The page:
You’re a man considering a hair transplant procedure. You want to experience life with a fuller head of hair. You understand that the benefits aren’t just cosmetic, rather, mental. Your current thinning and balding causes you anxiety and depression. Now you see a light at the end of the tunnel.
But what is the reality that follows a hair transplant procedure? What should you expect?
I’ve divided up the immediate and long term hair transplant expectations in a simple guide.
What To Expect Immediately Following Your Hair Transplant
Your hair transplant is finished. You’ve made a decision that you hope will increase your happiness and confidence for years to come. However, there first week want be the most magical time of your life. You’ll need to expect a few hurdles before your hair transplant benefits kick in.
Your Scalp Will Be Tender
You just had an operation on your scalp. This will result in the scalp being tender to the touch. In fact, according to WebMD, your scalp will be “very tender.” This is a normal result of most any medical procedure, including cosmetic ones. It’s nothing to worry about and your doctor will set the expectations for how long to expect the mild discomfort to last.
You Might Be Prescribed Medications
Again, as with any post-surgical procedure, you may be prescribed medications. For hair transplant recipients, typical prescribed medications include antibiotics and anti-inflammatory drugs. Some patients are prescribed Rogaine to help encourage more hair growth.
These will help you heal faster and ease some of the discomfort.
You’ll Sport Some Bandages (But Only For a Day)
The hair transplant long game means more hair. The short term results, however, are a few bandages protecting the new hair implants. The good news is that you’ll only need bandages for a single day!
What To Expect A Few Months Following Your Hair Transplant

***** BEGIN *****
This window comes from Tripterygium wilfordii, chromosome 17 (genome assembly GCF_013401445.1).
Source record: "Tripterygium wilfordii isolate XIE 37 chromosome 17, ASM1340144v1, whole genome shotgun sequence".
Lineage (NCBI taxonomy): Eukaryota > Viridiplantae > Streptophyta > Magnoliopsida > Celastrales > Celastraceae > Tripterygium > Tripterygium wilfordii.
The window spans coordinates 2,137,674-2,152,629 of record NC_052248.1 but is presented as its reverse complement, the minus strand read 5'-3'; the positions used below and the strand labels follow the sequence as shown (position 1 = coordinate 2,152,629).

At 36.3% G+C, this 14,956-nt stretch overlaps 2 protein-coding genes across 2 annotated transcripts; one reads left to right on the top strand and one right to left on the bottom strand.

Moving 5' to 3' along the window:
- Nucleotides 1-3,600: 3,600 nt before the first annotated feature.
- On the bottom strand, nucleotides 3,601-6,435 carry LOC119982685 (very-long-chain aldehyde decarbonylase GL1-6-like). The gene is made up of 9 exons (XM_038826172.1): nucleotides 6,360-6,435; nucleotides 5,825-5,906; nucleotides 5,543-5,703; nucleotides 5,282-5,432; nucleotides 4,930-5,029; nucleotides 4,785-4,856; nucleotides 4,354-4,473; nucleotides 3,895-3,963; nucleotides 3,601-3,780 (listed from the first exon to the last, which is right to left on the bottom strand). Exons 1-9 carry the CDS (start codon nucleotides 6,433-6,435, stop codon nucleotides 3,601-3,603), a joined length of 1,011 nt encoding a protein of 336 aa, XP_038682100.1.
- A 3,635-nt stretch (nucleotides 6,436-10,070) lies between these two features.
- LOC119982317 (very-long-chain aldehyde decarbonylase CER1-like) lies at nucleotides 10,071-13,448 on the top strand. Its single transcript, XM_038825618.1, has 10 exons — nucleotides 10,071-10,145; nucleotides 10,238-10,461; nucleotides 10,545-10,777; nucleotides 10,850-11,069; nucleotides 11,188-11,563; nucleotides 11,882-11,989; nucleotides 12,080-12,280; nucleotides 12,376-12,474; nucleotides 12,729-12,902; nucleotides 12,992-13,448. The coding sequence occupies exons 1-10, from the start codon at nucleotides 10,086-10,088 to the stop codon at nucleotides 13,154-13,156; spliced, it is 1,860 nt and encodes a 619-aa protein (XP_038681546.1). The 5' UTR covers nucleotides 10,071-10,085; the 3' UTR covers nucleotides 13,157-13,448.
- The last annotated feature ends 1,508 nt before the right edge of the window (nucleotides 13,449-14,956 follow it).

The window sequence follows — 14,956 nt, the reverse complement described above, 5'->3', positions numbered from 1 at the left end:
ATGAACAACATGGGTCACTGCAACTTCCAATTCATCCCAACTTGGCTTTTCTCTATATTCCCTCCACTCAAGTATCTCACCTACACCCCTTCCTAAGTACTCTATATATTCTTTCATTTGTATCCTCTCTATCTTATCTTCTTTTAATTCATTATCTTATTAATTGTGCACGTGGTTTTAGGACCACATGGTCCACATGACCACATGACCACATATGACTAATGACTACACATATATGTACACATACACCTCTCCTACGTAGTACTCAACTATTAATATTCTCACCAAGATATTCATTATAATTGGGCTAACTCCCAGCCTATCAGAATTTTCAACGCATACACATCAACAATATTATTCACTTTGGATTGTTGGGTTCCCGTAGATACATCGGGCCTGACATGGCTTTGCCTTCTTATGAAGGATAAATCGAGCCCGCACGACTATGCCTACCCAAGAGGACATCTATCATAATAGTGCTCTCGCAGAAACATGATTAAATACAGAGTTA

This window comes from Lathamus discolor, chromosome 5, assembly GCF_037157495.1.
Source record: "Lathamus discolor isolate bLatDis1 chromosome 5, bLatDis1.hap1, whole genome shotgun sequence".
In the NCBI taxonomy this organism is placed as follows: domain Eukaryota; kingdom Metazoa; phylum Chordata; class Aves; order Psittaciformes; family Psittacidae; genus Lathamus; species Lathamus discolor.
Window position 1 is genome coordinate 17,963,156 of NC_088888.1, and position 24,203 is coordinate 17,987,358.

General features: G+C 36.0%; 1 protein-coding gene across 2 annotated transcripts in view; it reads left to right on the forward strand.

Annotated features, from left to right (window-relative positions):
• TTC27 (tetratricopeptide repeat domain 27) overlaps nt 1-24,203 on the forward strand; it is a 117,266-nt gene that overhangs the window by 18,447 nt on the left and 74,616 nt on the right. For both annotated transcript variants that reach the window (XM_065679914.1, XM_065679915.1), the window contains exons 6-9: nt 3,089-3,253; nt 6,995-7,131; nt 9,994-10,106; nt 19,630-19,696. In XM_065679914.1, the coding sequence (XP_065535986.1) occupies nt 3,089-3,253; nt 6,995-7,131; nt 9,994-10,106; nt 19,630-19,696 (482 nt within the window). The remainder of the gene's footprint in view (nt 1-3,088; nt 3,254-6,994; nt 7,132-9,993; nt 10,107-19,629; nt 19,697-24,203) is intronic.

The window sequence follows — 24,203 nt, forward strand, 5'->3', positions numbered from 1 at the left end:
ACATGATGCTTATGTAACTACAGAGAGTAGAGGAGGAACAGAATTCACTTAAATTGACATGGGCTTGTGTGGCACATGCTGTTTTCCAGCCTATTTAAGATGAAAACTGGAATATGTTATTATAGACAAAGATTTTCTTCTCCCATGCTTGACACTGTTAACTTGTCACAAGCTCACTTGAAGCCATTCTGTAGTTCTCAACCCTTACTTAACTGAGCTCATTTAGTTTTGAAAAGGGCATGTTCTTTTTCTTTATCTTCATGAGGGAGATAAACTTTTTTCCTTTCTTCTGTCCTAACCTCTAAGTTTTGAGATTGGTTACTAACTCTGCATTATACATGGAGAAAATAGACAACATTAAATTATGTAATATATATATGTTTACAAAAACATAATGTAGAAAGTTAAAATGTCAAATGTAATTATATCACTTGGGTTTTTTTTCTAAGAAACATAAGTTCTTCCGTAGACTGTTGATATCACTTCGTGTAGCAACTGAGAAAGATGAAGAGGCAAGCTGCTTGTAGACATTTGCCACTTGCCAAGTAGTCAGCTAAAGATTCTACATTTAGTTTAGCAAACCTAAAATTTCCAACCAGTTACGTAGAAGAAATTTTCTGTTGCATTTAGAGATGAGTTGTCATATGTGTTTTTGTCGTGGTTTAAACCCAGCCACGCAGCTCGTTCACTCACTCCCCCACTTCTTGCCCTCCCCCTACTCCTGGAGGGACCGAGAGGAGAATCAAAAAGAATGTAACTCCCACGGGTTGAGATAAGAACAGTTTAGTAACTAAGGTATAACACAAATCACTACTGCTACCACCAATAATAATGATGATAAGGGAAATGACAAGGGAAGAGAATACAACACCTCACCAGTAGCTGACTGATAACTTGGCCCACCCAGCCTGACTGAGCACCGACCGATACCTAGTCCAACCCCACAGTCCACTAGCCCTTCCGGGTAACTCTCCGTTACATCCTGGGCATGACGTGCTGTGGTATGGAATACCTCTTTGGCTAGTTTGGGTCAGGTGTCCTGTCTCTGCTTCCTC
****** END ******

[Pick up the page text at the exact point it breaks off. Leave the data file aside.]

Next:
The bandages are removed, your scalp is no longer tender to the touch, and you are off the medications. The hair restoration recovery process is over.
Your Transplanted Hair Will be Replaced With Your Own Hair
A few weeks following the hair replacement procedure, your transplanted hair will fall out. But not to panic, your new hair will begin to fill in over the next six months to a year. This is a completely normal part of the hair transplant process and something your doctor will explain in full.
Your New Hair Will Begin To Fill In
Now, the good news.
Over the course of six months to a year, your new hair follicles will begin to grow. Your scalp will show life. There will become a less “balding” look as new hair creates a more dense layer of hair across the head.
In this stage, unlike the original implants, the new natural hair will remain. This is, clearly, the most exciting stage that happens following the hair restoration recovery process. It’s what you signed up for.
Your Confidence Will Rise
Your balding head caused you stress and anxiety. You felt less confident about your value. Your romantic relationships suffered.
This is why you decided to get a hair restoration procedure.
Well, good news, as more hair fills in, more confidence and self-worth will also fill in.
You’ll Wear Hats Less Frequently
Be honest, you wore a lot of hats when you first figured out you were losing your hair. That’s normal for many men who experience balding.
Once your new hair begins to fill in, you may find some of your hats collecting dust.
You’ll feel more excitement when you attend events that disallow hats, or where hats aren’t commonly accepted attire. In the past, you avoided those events, now with your new hair filling in, you’ll embrace these gatherings and meetups.
Hair restoration has benefits well beyond just an improved head of hair. You’ll experience improved confidence and a decrease in anxiety. You’ll feel more compelled to attend events that don’t allow hats. You’re romantic life will improve due to your improved confidence.
Thank you for checking out this post. Starks currently provides age management solutions from clinics located in France, Greece, and Italy. Please click below to read this post in any of those languages.